China’s relentless influence

The World Steel Association (Worldsteel) recently released its Short Range Outlook (SRO) for 2021 and 2022. Worldsteel forecasts that steel demand will grow by 5.8% in 2021 to reach 1 874.0 million metric tons (Mt), after declining by 0.2% in 2020. In 2022 steel demand will see further growth of 2.7% to reach 1 924.6 Mt.

The current forecast assumes that the ongoing second or third waves of COVID-19 infections will stabilise in the second quarter and that steady progress on vaccinations will be made, allowing a gradual return to normality in major steel-using countries. Demand from automotive and construction sectors offer the best prospects for growth, the report says.

It is not surprising that China heads up the list with a growth of 9.1% forecast. This relates to a consumption of 1 024.9 million Mt in 2021. That’s a staggering figure if you consider the association forecasts that Africa will grow by 8.3% in 2021 and by 5.9% in 2022 after contracting by 9.4% in 2020. The figures in tons are 35.6 Mt for 2020, 38.6 million Mt for 2021 and 40.9 million Mt for 2022. That equates to Africa only consuming 3.77% of the amount of what China will consume in 2021.

Approximate figures for China’s population are 1.398 billion and for Africa it is 1.216 billion. There is not much difference in population (13%) but a huge difference in the steel consumption. You should not assume without facts but there could be similar differences for many other products in all spheres of industry and life.

According to the report China’s economy quickly rebounded from the lockdown in late February 2020, and almost all economic activity except retailing resumed full productivity by May. Since then, despite sporadic small localised waves of COVID-19, economic activity has not been affected by the pandemic, unlike the rest of the world.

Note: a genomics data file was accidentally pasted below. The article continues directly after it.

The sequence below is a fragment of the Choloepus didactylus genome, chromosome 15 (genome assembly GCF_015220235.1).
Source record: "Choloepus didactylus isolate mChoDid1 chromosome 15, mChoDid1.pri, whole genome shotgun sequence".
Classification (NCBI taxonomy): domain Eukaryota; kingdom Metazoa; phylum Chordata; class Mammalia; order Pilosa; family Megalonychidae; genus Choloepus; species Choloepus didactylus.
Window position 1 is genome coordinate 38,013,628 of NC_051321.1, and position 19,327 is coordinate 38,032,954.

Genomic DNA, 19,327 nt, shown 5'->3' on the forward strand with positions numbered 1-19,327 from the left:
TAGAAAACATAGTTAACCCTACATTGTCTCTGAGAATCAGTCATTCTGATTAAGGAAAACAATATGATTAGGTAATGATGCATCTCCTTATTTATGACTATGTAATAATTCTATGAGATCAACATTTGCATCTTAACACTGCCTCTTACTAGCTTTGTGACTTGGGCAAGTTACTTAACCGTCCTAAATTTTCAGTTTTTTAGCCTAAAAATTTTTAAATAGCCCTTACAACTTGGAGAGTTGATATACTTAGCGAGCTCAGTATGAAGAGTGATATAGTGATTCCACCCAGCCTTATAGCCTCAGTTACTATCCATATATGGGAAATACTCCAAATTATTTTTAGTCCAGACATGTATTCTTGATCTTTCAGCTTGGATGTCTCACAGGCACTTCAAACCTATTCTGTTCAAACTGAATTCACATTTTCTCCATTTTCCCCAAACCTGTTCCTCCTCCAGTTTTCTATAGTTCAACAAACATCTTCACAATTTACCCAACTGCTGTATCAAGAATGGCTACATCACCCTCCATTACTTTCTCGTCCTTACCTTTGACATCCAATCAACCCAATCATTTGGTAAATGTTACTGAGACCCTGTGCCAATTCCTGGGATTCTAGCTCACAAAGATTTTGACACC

The Chinese economy benefited from the government’s implementation of various measures to stimulate the economy. From several new infrastructure projects and accelerating existing projects, to relaxing control over the real estate sector and tax reduction to boost household consumption. On top of this the economy benefitted from strong exports as the rest of the world was affected by the pandemic.

But what are these exports. It is widely reported that China is not bountiful in its mineral resources – and many other commodities – hence its big interest in Africa. It is said that more than three‐quarters of exports are attractive to consumers: Computers and computer accessories; cell phones and other telecommunications equipment; furniture, appliances and other household goods; clothing and shoes; toys, sporting goods, and TVs, radios and other consumer electronics. The remaining 25 per cent of exports are industrial supplies and industrial machinery. And this must be the worry for manufacturers worldwide.

In a recent interview with Philipp Burgener, Managing Director of Bystronic Sales AG on the announcement of the opening of DNE Laser South Africa I asked him what the trend was in Europe with regard to Chinese equipment: “The ability to offer equipment that meets the budget requirements across all spheres of manufacturers is not just an emerging countries development. Budget conscious companies in Europe are also looking for the economical, entry level equipment that does not come with complex and expensive features. This is the fastest growing segment of the market and machine manufacturers are feeling the pressure to provide solutions, otherwise they must be prepared to lose out.”

This emphasises the point that it is not just consumer goods from China that are penetrating the rest of the world.